I Peter 4:8-11 “And above all things have fervent charity among yourselves: for charity shall cover the multitude of sins. Use hospitality one to another without grudging. As every man hath received the gift, even so minister the same one to another, as good stewards of the manifold grace of God. If any man speak, let him speak as the oracles of God; if any man minister, let him do it as of the ability which God giveth: that God in all things may be glorified through Jesus Christ, to whom be praise and dominion for ever and ever. Amen.”
Within our text, Peter emphasizes the word “minister” in verses 10 & 11. The word means to be an attendant, to wait upon, to host or serve. The emphasis is upon the work to be done and not on the relationship between lord and servant. It is imperative that we recognize that it is the responsibility of all to serve; not just a chosen few that appear to exhibit select abilities. This is emphasized by the terms, “one to another”, every man” and “any man.” It is within the expectations of God that all men possess the heart of a servant.
I would like to call your attention to three areas that Peter magnifies in respect to our service, the first being the possession for service, “As every man hath received the gift.” The word “gift” means a divine gratuity, a spiritual endowment, free gift which is the result of grace, an undeserved benefit from God. Peter is telling his audience that they are expected to use in service, the spiritual endowment that is an undeserved blessing of God that is the result of His grace.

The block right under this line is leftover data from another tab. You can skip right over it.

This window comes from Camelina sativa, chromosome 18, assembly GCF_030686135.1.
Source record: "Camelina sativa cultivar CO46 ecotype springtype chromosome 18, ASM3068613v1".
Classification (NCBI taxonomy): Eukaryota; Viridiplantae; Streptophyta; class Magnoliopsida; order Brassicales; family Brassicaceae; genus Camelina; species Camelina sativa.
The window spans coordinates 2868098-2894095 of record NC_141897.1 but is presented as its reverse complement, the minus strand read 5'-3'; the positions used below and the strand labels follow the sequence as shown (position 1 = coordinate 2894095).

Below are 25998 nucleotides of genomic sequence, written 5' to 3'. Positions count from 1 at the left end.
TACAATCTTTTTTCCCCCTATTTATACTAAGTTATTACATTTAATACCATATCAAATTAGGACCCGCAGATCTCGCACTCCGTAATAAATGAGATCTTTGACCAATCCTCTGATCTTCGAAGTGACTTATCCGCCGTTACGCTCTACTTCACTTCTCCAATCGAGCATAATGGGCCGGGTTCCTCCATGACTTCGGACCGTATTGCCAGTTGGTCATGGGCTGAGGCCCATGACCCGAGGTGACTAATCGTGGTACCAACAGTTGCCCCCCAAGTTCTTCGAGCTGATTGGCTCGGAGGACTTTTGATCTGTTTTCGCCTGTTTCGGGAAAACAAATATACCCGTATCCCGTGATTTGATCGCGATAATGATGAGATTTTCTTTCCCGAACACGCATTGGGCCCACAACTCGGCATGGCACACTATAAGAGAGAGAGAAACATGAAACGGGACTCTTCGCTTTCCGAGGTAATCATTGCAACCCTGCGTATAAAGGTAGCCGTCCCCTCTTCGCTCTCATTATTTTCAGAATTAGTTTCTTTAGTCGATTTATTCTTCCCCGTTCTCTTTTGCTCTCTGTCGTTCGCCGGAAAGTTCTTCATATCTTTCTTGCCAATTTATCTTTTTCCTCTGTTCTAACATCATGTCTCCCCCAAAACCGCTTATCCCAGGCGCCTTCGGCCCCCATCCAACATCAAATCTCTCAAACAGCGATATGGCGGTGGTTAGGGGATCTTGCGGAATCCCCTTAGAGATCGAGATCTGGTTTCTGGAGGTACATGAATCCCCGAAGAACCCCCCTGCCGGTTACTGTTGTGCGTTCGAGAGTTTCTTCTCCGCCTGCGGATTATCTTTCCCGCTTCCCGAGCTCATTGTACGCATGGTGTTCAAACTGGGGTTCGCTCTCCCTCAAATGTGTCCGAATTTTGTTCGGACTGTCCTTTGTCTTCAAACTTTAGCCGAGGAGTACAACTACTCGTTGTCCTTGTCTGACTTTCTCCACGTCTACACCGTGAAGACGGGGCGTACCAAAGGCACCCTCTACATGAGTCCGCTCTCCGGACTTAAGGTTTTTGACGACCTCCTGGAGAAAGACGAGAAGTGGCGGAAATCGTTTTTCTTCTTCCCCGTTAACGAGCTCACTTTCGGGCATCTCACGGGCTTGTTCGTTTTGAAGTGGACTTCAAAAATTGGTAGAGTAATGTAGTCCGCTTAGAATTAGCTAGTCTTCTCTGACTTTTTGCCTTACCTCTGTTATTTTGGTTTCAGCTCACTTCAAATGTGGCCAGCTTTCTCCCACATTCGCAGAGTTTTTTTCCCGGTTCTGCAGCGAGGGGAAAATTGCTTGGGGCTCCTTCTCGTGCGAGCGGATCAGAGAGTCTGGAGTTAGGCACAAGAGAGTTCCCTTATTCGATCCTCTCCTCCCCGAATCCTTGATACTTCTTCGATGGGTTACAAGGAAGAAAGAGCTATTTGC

Secondly, Peter magnifies the people to be served, “Use hospitality one to another.” While all men are to be encompassed within the boundaries of our love, there is to be a special bond among the brethren. Paul emphasizes this when writing to the Galatians; “As we have therefore opportunity, let us do good unto all men, especially unto them who are of the household of faith” (Galatians 6:10). Love seeks out every occasion to benefit all men, but “especially . . . the household of faith.” The word “especially” means in the greatest degree, particularly, chiefly or most of all. The parameters of service are not so much the needs of the person, as it is the nature of the person; “the household of faith.” Speaking of hospitality, William Barclay said, “Without the hospitality, the early church could not have existed.”
Lastly, Peter magnifies the power for service, “let him do it as of the ability which God giveth.” If there is one thing that God wants to make clear through the pen of Peter it is that God’s expectations for service does not rest in man’s ability! Peter is informing his audience that as children of the Living God, they are “Energy Equipped.” The word “ability” means forcefulness, power or strength; this reveals the energy with which we are to serve. The word “giveth” means to furnish or equip one for the task; this reveals being equipped to serve. Knowing the inadequacies of the flesh, God by means of the residing presence of the Holy Ghost, has equipped us to serve “but in demonstration of the Spirit and of power” (I Corinthians 2:4). In verse 10, we have been given substance to share; in verse 11, we have been given the scriptures to sound and the strength to serve; therefore we are without excuse!
If He can die for use, we can live for Him; as born again believers, we are to be living to serve!